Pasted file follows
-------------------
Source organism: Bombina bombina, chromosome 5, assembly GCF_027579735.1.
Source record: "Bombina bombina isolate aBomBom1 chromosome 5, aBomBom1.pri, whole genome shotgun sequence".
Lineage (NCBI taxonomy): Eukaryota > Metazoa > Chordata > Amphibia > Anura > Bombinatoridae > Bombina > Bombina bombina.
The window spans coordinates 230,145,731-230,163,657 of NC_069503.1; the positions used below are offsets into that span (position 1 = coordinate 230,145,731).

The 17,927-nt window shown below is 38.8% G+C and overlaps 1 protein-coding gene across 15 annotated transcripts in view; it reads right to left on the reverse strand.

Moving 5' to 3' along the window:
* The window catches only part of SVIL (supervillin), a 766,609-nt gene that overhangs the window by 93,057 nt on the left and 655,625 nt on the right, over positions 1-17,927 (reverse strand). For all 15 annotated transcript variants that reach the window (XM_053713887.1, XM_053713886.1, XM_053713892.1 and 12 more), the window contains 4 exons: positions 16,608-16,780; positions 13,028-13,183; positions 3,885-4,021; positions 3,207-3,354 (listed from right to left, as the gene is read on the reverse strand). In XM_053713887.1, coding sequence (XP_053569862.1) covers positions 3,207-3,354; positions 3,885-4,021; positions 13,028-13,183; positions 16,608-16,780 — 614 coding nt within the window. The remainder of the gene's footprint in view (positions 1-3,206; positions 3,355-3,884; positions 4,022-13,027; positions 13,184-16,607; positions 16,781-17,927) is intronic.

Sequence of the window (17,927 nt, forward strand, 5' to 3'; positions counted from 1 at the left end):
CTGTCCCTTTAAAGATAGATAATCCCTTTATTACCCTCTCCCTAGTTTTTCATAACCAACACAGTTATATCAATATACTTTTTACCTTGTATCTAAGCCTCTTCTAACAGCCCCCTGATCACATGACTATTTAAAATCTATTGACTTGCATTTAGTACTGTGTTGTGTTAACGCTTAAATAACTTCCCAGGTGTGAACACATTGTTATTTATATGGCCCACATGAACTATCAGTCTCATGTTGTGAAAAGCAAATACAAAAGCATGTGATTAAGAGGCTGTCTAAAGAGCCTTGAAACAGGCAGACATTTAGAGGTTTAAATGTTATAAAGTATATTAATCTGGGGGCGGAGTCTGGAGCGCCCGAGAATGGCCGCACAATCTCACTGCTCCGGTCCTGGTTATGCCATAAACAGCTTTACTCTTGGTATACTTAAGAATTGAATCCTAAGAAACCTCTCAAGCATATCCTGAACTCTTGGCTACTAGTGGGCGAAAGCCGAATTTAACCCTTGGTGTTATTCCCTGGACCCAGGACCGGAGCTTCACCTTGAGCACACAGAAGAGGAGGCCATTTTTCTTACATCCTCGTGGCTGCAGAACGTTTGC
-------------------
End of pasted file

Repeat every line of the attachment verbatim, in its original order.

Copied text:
Source organism: Bombina bombina, chromosome 5, assembly GCF_027579735.1.
Source record: "Bombina bombina isolate aBomBom1 chromosome 5, aBomBom1.pri, whole genome shotgun sequence".
Lineage (NCBI taxonomy): Eukaryota > Metazoa > Chordata > Amphibia > Anura > Bombinatoridae > Bombina > Bombina bombina.
The window spans coordinates 230,145,731-230,163,657 of NC_069503.1; the positions used below are offsets into that span (position 1 = coordinate 230,145,731).

The 17,927-nt window shown below is 38.8% G+C and overlaps 1 protein-coding gene across 15 annotated transcripts in view; it reads right to left on the reverse strand.

Moving 5' to 3' along the window:
* The window catches only part of SVIL (supervillin), a 766,609-nt gene that overhangs the window by 93,057 nt on the left and 655,625 nt on the right, over positions 1-17,927 (reverse strand). For all 15 annotated transcript variants that reach the window (XM_053713887.1, XM_053713886.1, XM_053713892.1 and 12 more), the window contains 4 exons: positions 16,608-16,780; positions 13,028-13,183; positions 3,885-4,021; positions 3,207-3,354 (listed from right to left, as the gene is read on the reverse strand). In XM_053713887.1, coding sequence (XP_053569862.1) covers positions 3,207-3,354; positions 3,885-4,021; positions 13,028-13,183; positions 16,608-16,780 — 614 coding nt within the window. The remainder of the gene's footprint in view (positions 1-3,206; positions 3,355-3,884; positions 4,022-13,027; positions 13,184-16,607; positions 16,781-17,927) is intronic.

Sequence of the window (17,927 nt, forward strand, 5' to 3'; positions counted from 1 at the left end):
CTGTCCCTTTAAAGATAGATAATCCCTTTATTACCCTCTCCCTAGTTTTTCATAACCAACACAGTTATATCAATATACTTTTTACCTTGTATCTAAGCCTCTTCTAACAGCCCCCTGATCACATGACTATTTAAAATCTATTGACTTGCATTTAGTACTGTGTTGTGTTAACGCTTAAATAACTTCCCAGGTGTGAACACATTGTTATTTATATGGCCCACATGAACTATCAGTCTCATGTTGTGAAAAGCAAATACAAAAGCATGTGATTAAGAGGCTGTCTAAAGAGCCTTGAAACAGGCAGACATTTAGAGGTTTAAATGTTATAAAGTATATTAATCTGGGGGCGGAGTCTGGAGCGCCCGAGAATGGCCGCACAATCTCACTGCTCCGGTCCTGGTTATGCCATAAACAGCTTTACTCTTGGTATACTTAAGAATTGAATCCTAAGAAACCTCTCAAGCATATCCTGAACTCTTGGCTACTAGTGGGCGAAAGCCGAATTTAACCCTTGGTGTTATTCCCTGGACCCAGGACCGGAGCTTCACCTTGAGCACACAGAAGAGGAGGCCATTTTTCTTACATCCTCGTGGCTGCAGAACGTTTGC